Digital presentation / talks page added


Since I became a freelance photographer,  I have been visiting RSPB, Wildlife trusts, nature groups and camera clubs presenting my work in the form of digital slideshows.
I have just updated a new page for this blog purely for details on my talks. 
If you know of any group within the UK (or abroad) who is after any speakers for your clubs then please ask them to get in touch. They can get in touch with me directly here: http://www.ianbutlerphotography.co.uk/contact.php
Details of the talks I offer can be found on my talks page at the right hand side of the header above or if you want to go straight to the link please click here:
https://ianbutlerphotography.wordpress.com/talks/

Looking forward to hearing from you. 😉

 

113/365 Little Grebe


I’ve been photographing/working over the weekend at the London Wetland Centre as they had a big event there called London Wild Bird Watch. Its a great place for photography and the next couple of posts will show some of my favourite images.

First of all is this Little Grebe.

Little Grebe, Tachybaptus ruficollis, London, April, 2012.
Canon 1D mkIV with Canon 500mm f/4 L IS lens.

 

090/365 Little Grebe


On the theme of low level photography, image 90, is of a Little Grebe, taken from a fishermans platform that was about 12 inches above the water. 

Little Grebe, Tachybaptus ruficollis, West Sussex.

Project: Marsh Fritillary Euphydryas aurinia

Project: Marsh Fritillary Euphydryas aurinia


Just a quick blog to show what I’ve up to today.
A friend of mine tipped me off to a site in Gloucestershire where there has been a mass emergence of Marsh Fritillaries.   An hours drive away from my home in Malvern, I set out at 6.15am to get there before the temperature started rising.  Well… I arrived on site and it was 3 degrees above freezing with a light layer of frost on the ground.  Couldn’t believe I had to wear my gloves!
Due to the temperatures plummeting and the wind still quite strong, it was an hour and a half before I found the first Fritillary as they were well tucked into the long grass.
With the temperatures warming up, luckily for me they showed extremely well and I got some great photographs for my portfolio.  I counted at least 70 on site within a smallish area.  The warden had said there has been up to 120 counted in the last few days and a possible 500 estimated over the entire site! I think its going to be a very good year for this little butterfly.
The image below was taken with my usual macro setup; Canon 1D mk4 and Canon 100mm f/2.8 macro lens.   I’d noticed this individual basking on this grass stem and after shooting with the sun behind me to get the usual front on image, I decided to shoot with the sun in front of me to get this backlit shot. The background is a distance woodland partly in sun giving this very camouflage type pattern.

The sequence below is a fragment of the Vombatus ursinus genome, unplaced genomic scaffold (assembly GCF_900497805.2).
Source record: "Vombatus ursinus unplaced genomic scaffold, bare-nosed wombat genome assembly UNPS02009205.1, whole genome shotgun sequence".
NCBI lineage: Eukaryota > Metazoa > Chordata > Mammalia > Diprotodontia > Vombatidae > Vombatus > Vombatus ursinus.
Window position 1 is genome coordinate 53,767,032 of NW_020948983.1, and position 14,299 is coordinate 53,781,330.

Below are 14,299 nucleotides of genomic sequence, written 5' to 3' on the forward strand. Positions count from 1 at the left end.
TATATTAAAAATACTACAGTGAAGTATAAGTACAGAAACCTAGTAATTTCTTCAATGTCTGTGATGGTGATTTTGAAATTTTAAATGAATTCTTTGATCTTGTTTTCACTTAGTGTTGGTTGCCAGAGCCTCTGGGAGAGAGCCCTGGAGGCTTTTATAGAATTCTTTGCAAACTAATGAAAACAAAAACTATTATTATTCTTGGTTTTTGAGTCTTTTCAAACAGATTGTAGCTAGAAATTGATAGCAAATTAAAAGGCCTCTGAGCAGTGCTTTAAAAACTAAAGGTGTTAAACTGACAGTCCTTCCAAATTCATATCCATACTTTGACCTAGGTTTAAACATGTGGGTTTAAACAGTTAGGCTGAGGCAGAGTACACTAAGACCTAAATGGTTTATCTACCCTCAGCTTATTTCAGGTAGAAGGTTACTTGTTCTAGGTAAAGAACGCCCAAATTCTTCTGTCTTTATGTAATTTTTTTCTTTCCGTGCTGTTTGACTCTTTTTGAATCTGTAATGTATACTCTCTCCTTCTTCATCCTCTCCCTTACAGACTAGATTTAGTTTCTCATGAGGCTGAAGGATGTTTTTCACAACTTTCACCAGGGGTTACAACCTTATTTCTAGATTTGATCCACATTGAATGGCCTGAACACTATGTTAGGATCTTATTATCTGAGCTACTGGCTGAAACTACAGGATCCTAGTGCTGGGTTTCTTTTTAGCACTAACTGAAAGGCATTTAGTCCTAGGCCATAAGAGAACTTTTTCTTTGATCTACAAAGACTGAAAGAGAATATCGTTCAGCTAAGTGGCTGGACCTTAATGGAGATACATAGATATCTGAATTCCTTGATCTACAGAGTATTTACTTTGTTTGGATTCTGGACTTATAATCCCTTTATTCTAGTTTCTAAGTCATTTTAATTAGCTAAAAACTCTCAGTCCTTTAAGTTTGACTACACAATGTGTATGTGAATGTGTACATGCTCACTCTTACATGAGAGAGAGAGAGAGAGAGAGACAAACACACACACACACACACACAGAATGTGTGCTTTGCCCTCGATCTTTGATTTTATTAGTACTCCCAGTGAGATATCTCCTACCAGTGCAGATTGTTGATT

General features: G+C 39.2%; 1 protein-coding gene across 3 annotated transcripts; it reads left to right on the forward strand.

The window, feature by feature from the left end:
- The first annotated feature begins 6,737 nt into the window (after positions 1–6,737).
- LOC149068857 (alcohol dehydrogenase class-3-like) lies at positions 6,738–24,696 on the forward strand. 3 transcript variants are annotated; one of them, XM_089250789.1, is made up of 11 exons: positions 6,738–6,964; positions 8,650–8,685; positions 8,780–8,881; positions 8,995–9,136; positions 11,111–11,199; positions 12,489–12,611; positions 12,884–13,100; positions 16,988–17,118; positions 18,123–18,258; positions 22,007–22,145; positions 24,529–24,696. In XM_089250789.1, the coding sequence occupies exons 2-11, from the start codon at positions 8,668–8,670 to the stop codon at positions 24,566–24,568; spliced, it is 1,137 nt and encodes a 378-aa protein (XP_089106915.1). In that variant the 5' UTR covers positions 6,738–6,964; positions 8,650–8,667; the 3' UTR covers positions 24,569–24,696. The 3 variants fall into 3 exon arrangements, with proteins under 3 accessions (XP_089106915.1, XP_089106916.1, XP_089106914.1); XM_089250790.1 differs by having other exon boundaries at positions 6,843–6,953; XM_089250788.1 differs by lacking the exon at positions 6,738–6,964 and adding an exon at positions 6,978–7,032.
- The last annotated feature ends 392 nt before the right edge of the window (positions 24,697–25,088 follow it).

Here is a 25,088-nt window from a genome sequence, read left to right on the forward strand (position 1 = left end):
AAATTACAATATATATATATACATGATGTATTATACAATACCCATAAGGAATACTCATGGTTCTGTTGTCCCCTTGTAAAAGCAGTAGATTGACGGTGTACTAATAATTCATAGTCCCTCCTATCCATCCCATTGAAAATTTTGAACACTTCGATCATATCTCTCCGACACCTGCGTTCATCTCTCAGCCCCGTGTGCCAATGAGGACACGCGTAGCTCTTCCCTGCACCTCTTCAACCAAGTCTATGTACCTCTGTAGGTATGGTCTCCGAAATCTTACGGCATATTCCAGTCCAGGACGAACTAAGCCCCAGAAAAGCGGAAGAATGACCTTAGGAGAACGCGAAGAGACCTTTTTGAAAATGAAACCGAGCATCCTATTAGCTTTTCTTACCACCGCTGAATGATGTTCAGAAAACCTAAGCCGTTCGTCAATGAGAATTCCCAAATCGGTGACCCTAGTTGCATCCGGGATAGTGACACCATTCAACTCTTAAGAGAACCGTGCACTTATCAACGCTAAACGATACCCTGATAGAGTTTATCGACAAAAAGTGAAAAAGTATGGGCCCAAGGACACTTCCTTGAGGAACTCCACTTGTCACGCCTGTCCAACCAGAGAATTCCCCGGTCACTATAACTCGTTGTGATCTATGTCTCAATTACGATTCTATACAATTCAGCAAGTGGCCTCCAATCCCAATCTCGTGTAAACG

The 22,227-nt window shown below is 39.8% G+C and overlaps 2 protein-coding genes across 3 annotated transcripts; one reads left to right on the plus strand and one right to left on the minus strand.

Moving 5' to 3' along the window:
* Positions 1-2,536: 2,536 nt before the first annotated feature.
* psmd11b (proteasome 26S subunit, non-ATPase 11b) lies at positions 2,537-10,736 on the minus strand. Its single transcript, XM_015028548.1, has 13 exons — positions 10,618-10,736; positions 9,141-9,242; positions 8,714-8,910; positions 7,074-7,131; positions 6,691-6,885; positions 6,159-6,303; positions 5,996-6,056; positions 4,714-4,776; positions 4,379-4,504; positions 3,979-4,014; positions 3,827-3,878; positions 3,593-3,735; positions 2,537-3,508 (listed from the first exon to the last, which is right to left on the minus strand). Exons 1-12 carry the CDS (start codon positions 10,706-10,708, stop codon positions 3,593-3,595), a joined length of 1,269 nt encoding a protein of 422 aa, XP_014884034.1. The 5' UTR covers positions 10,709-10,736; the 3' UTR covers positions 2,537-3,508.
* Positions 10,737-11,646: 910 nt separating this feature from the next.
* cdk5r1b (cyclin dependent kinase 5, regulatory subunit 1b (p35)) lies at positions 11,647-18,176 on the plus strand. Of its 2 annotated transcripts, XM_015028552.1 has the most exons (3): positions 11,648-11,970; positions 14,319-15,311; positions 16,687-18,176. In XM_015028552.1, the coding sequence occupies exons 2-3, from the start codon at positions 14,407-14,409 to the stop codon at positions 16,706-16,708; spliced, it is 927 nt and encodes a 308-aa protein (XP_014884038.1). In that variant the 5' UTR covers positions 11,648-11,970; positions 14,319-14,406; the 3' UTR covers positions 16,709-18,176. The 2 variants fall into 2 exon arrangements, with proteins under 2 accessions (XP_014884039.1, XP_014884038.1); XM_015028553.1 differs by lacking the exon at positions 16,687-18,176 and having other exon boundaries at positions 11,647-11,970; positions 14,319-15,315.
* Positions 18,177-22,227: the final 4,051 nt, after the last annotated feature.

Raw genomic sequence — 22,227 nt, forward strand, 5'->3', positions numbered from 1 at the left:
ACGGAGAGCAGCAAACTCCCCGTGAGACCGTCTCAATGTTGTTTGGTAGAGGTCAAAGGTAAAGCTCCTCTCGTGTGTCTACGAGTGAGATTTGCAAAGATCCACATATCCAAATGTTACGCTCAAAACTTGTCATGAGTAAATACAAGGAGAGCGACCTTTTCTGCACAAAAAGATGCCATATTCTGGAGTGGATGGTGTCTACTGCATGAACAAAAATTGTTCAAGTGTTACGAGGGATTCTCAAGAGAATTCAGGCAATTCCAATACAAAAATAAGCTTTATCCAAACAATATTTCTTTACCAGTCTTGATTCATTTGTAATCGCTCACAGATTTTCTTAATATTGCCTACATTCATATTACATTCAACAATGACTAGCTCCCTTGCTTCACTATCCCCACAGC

Settings for those interested:
1/250sec at f/7.1, -2/3 exposure compensation, ISO400
Subject distance- 43cm
More to follow as I process them so please keep checking back for more pics.

 

Flight photography – Canon 800mm f/5.6


I had a few days off last week and had the chance to try out the new Canon 800mm f/5.6 L IS lens with my Canon 1D Mk4.   I’ve used it already photographing around my local areas but thought I would have to put it through its paces by taking it to Slimbridge WWT in Gloucestershire for flying wildfowl and Gigrin Farm in Powys at the Red Kite feeding station.   At Gigrin, with over 300 Red Kites in the air at once, there were no end of subjects to photograph and Slimbridge was equally effective with  small  flocks of Pintail, Mallard and swans filling up the airspace.
I can honestly say it is a fantastic piece of kit that I would love to have the money so I can add it to my equipment list (any offers out there!!?).  With an aperture of f/5.6, I was surprised at how quick the autofocus was at finding subjects.  It is very responsive (probably because the subjects are so large in the frame!!) and locks the subject in focus consistently.  It is even quicker when the range distances are correctly set on the lens.  I often found when photographing subjects at different distances it took a while for the lens to track from minimum focusing distance and then to infinity, but once focused on the subject it didn’t want to let go.  With the lens itself being 4.5kg in weight, on several occasions I found myself handholding this lens without any problems.  A big plus for those situations where tripods can’t be set up quickly enough. 
With mixed weather at both Slimbridge and Gigrin, the presence of dark snow clouds mixed with sunny intervals allowed me to get some interesting photographs with atmospheric results.  I love photographing in these conditions as photographs have an extra depth and edge to them compared to the usual all blue or white overcast skies that are usually present.
Below are some of the results from my trips.  Hope you enjoy.